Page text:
I say that that is the wrong assumption, since if reversed the cut corner of the shield should have been reversed as well. In German heraldry the single cut corner of a shield is always on the left side. Of course that doesn't mean that the shield is not in the Baden colors.

The writer adds, the fact that they got the Baden shield wrong speaks to the inofficial character of the shield.

I have to disagree. I'm from Baden and I would never get our State shield wrong - especially if I want to proudly wear it.

.

Edited by Naxos
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Thomas, in the German text the writer suggests that it is in the Baden colors, he realizes that the heraldry of the Wappen is reversed "spiegelbildlich." - but offers as explanation that the wearer, by mistake, reversed the template "Schablone" .

I say that that is the wrong assumption, since if reversed the cut corner of the shield should have been reversed as well. In German heraldry the single cut corner of a shield is always on the left side. Of course that doesn't mean that the shield is not in the Baden colors.

The writer adds, the fact that they got the Baden shield wrong speaks to the inofficial character of the shield.

I have to disagree. I'm from Baden and I would never get our State shield wrong - especially if I want to proudly wear it.

.

I'm still with you on this Hardy. I don't think this is a Baden shield. It's a possibility, but not a probability in my mind.

I looked to see if I could find something Bavarian with this shape/design, but no luck.

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Irish Gunner,

Of course, I cannot tell the colors from a black and white photo. ;)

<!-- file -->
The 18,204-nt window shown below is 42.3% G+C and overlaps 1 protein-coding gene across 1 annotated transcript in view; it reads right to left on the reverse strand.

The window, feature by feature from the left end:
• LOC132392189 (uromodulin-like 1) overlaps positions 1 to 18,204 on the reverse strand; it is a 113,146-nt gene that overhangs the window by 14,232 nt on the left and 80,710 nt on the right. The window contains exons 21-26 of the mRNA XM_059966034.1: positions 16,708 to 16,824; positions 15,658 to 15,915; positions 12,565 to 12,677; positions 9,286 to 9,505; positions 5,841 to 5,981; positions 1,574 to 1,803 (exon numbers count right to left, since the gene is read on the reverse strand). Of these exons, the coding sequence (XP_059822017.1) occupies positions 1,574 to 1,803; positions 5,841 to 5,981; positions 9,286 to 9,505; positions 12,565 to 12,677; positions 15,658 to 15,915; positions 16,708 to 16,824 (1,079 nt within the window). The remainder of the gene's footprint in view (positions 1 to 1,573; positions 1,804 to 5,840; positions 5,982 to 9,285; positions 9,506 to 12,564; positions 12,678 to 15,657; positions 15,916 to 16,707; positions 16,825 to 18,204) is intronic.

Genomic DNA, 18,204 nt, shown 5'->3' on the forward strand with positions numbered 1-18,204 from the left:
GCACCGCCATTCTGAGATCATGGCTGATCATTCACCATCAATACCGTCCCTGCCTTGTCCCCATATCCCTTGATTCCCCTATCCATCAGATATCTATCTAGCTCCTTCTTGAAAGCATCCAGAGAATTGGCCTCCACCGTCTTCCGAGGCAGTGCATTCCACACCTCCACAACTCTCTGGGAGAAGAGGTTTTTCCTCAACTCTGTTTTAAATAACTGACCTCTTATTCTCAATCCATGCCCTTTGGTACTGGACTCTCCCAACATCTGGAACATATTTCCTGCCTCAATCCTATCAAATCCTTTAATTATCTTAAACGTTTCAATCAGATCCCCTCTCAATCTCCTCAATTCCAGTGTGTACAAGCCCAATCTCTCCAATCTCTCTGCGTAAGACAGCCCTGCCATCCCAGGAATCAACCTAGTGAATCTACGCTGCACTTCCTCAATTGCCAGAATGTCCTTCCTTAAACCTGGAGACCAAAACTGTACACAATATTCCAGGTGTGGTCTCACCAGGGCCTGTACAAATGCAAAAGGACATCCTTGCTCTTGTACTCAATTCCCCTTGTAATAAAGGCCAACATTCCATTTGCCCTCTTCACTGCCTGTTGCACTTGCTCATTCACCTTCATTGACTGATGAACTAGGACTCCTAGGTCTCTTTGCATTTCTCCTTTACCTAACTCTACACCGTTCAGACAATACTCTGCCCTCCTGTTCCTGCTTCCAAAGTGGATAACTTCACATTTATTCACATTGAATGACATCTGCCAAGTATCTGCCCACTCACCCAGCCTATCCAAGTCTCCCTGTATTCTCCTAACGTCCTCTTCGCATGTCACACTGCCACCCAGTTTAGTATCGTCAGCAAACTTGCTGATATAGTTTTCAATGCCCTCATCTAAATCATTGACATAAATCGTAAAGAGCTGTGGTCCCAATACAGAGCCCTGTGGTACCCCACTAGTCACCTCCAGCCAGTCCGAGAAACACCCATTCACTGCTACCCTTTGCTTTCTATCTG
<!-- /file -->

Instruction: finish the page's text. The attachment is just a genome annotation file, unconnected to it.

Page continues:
My assumption comes from seeing a trench helmet in a collection back in the 1980s which had these colors on this type of shield. I've never seen anything else that resembles this shield on any other steel helmet. So, while I can't be positive, I can say that the only shield that I have seen that resembles this one was in the Baden colors. If you want to call the colors blue and white, I have no argument with that.

Regards,

Chip

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To me it´s a Baden crest, because I see a grenade upon the shoulder straps. Bavarian artillerist didn´t have this grenade, they just had numbers

Here's a closeup of a different print of the same photo, from the Bavarian Hauptstaatsarchiv in Munich. The number on the shoulder strap looks like a "9" or "7" here, not a "2."

Edited by Thomas W
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Even though the J.G.Batterie Nr.2 was nominally Bavarian, it was certainly a mixed unit. The proof came a year or two ago when a lot of inisignia from the unit came up for sale. In the lot were two M15 shoulder straps. One had the bursting bomb with JG2 and the other no bomb with just the JG2. Notice the placement of the letters and number. The strap without the bomb was never meant to have one.

Chip

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Nice shoulder straps, Chip! Thanks for showing! The strap with the grenade makes me wonder, because bavarians didn´t have those grenades. You are right with the IGB2, that they were bavarians. I haven´t heared anything about they were mixed. They were set up by the Ers.Abt./Geb.Art.Abt.2 and 4.

All those IGBs were set up by Ers.Abt. of Geb.Art.

We had different Geb.Art.Abt. of Baden (3,5 and 6 - they came from the XIVth.AK). They set up the following IGBs:

1, 3, 6, 9,). Maybe we are right with the N°.9???

Kraus wrote (Vol.2, page 718), that Bavaria got the shoulderstraps in april/may 1917, but without the grenade!

Chip: What does the XX upon the buttons mean?????

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  • 3 weeks later...

Hi,

I assume this is scandanavian? Another one of these went over ebay, maybe this helps a bit ...

Swedish: "German fighting retreat on the Western front. Separable (probably dismounted, but litterary translated as separable) German guns transported away."

/Jonas